University sessions on Sunday, and half-day sessions on Thursday. style='mso-spacerun:yes'> True, they cost extra, but the fees seem
reasonable for the knowledge to be gained.
Most of week consisted of standard
one hour technical presentations, but the planners clearly understand that not
every topic fits into a neat one hour, and so they also scheduled half-hour
sessions as well as longer 1-1/2 hour sessions.
Sessions covered a wide range of topics, with heavy emphasis on DBA and
Developer topics, as you might expect.
As I mentioned at the top, see Stephen’s daily Weblogs
for detailed information about these sessions.
class=GramE>ROUND PEG IN A SQUARE HOLE? style='mso-bidi-font-weight:normal'>
A unique feature of this
conference is the Roundtable Discussion Forums.
These are loosely moderated events, sometimes with an announced topic
and sometimes on a topic decided by those attending. style='mso-spacerun:yes'> The round table is usually square, but that’s
OK. What is not OK is that fact they class=SpellE>they are not well publicized, and so a lot of folks miss
out on a great opportunity to participate in some practical and technical discussions. style='mso-spacerun:yes'>
style='mso-bidi-font-weight:normal'>RUMBLINGS AND GRUMBLINGS
It seems like no matter what you
do, somebody doesn’t like it. Food is
always a hot topic, and this year was no exception. style='mso-spacerun:yes'> There was no breakfast provided, which was OK
in and of itself, but there was also almost class=SpellE>noplace to buy a donut or fruit or whatever. style='mso-spacerun:yes'> Yeah, sure you could go to the hotel
restaurant and pay $20 for a bagel, but come on.
Lunch was advertised as “Birds of
a Feather” lunch. It was a box lunch
distributed in the Exhibit Hall, and in my opinion the lunches were
significantly better than anyone had a right to expect. style='mso-spacerun:yes'> Don’t forget, the organizers are at the mercy
of the venue (in this case, the Dolphin hotel), and conference food is not know
for its quantity or quality (and you wouldn’t believe how much each one costs). style='mso-spacerun:yes'> But these lunches were quite good, with more
than enough food and a wide selection of drinks. style='mso-spacerun:yes'> As for the Birds of a Feather – I never did
figure that part out. At class=SpellE>OracleWorld they have tables with signs like “DBA” and
“Left-handed Forms Development” (OK, I’m kidding about that one), but if such
tables existed at IOUG Live, I didn’t
find them. The lunches did get folks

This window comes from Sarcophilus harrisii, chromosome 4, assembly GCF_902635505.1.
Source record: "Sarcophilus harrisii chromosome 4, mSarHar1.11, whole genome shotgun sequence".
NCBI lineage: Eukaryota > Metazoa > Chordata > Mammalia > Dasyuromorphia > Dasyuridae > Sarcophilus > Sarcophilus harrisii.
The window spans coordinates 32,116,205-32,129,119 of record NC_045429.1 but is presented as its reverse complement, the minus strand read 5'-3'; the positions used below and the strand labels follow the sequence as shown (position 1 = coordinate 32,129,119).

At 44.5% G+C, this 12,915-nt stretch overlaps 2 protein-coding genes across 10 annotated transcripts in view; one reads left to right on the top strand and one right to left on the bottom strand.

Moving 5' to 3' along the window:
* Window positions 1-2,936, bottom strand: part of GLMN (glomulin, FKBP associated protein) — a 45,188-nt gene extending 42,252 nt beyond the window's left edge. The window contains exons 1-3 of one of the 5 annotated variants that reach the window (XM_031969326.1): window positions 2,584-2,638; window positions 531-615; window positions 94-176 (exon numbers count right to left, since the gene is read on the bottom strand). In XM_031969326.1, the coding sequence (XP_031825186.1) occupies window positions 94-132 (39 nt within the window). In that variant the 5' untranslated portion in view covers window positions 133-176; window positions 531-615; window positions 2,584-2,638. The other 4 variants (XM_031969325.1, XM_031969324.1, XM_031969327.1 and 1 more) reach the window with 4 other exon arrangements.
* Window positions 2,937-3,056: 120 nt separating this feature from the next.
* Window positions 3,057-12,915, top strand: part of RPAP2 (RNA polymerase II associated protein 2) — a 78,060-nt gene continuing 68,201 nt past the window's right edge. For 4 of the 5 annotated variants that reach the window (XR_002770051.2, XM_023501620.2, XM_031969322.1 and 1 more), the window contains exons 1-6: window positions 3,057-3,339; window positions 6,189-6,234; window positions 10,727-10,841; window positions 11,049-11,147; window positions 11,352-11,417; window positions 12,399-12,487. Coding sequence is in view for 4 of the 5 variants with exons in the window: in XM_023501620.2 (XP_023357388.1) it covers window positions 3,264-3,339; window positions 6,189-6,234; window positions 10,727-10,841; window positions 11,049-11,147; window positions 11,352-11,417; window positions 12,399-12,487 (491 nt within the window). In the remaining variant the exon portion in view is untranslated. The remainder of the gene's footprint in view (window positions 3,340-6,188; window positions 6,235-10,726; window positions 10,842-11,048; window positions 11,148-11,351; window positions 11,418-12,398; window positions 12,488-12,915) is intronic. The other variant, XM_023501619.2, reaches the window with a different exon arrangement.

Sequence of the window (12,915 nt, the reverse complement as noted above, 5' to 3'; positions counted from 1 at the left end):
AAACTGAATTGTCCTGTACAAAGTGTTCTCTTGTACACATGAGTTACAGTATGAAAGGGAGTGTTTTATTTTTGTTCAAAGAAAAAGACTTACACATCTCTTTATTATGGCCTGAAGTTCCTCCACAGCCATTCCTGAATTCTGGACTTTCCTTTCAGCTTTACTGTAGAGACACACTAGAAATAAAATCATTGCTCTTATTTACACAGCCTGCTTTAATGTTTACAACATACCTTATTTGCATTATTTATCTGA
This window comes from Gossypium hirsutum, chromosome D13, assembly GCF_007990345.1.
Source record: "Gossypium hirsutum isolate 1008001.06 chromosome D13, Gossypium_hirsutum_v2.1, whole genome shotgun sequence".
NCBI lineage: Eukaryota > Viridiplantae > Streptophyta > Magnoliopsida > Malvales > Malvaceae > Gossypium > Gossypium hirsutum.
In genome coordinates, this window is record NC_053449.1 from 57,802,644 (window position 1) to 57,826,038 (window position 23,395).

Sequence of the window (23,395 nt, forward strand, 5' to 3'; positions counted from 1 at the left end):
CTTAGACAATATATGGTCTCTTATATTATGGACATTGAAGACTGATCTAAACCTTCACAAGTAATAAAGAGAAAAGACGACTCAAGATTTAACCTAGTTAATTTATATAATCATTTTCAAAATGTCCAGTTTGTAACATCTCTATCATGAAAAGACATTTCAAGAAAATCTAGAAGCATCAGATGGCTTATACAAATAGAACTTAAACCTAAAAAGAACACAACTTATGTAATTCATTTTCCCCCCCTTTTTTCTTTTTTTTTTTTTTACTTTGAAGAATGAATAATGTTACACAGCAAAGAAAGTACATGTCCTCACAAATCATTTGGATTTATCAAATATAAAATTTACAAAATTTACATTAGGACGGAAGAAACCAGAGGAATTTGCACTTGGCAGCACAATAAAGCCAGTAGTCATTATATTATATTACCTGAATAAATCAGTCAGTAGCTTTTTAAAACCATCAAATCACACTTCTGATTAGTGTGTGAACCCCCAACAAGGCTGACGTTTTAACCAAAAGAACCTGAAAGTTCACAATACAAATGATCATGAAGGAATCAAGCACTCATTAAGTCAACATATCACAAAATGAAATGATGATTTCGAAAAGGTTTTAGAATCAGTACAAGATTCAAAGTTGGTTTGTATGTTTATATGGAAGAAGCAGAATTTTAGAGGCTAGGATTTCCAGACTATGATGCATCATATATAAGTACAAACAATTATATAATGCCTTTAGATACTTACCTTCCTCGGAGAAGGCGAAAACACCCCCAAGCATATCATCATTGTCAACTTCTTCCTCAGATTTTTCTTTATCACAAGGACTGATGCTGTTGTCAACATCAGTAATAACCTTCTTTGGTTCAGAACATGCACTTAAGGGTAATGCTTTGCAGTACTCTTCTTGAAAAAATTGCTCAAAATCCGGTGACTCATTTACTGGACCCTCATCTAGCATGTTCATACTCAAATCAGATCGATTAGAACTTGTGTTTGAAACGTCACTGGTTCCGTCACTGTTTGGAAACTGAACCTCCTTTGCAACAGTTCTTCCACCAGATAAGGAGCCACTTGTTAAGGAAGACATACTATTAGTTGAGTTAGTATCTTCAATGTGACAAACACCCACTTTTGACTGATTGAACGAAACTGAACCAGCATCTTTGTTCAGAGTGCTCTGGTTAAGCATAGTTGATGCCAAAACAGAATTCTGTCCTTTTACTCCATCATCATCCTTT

into the Exhibit Hall (more about that later), and I didn’t hear any complaints
about Pepsi in the keyboards.
Another cause for complaint was
the fact that another conference (a Phamaceutical
Company) taking place at the some time and in overlapping space. style='mso-spacerun:yes'> It was quite strange to have dueling signs
and hoards of “other” people walking though “our” area. style='mso-spacerun:yes'> It would have been nice if the two
conferences could have been geographically separated in the hotel.
weather. Can’t those Disney
people do something about the rain storms?
Tuesday was particularly bad – the Big Bash party was scheduled to begin
at on the beach outside the
hotel. So of course at Hour="18" Minute="0">6:00 the skies opened up and didn’t stop for
hours. The party finally started in a
ballroom at about , but by then
the spirit of the evening had been thoroughly doused!
Warren Capps and his Illuminations
ran the bookstore this year.
displayed and sold a wide variety of Oracle-related books, including the
O’Reilly books that everyone comes to depend on. style='mso-spacerun:yes'> My personal favorite was “ style='mso-bidi-font-style:normal'>Web Pages that Suck” (or something close
to that; I can’t remember the exact title) which was a book to teach web design
by showing less-than-successful web pages.
The best selling
style='mso-spacerun:yes'> book, at least by raw numbers, was…. (
class=GramE>shameful self-promotion) my newly released
style='mso-bidi-font-style:normal'>Oracle Data Dictionary Pocket Reference,
which was just released on the first day of the conference. style='mso-spacerun:yes'> According to
DBA books and O’Reilly Pocket References were the style='mso-spacerun:yes'> best sellers, while JAVA and
developer-oriented books just sat on the tables and took up space. style='mso-spacerun:yes'> One theory is that the majority of conference
attendees are DBAs, and the developers in attendance
were at a level beyond the books. In any
case, the bookstore was a popular feature with people constantly around.
Speaking of the attendees at this
year’s event, I had trouble finding out how many folks were actually
there. When pressed, IOUG staff
responded that “the numbers met out expectations” and “were on a par with last
year”. It seemed like they didn’t want
to give out a number, probably thinking that it would reflect badly when
compared with the 15,000 or more that attend style='mso-bidi-font-style:normal'>OracleWorld. style='mso-spacerun:yes'> Well, as near as I could tell, there were
about 1,600 paid attendees, and 2,200 total. style='mso-spacerun:yes'> If each person counts as one point, the class=SpellE>OracleWorld
wins. But, if you have been paying
attention to the description of Live!
(I’m getting tire of typing the whole thing), you will realize that smaller is
most definitely better. Included in that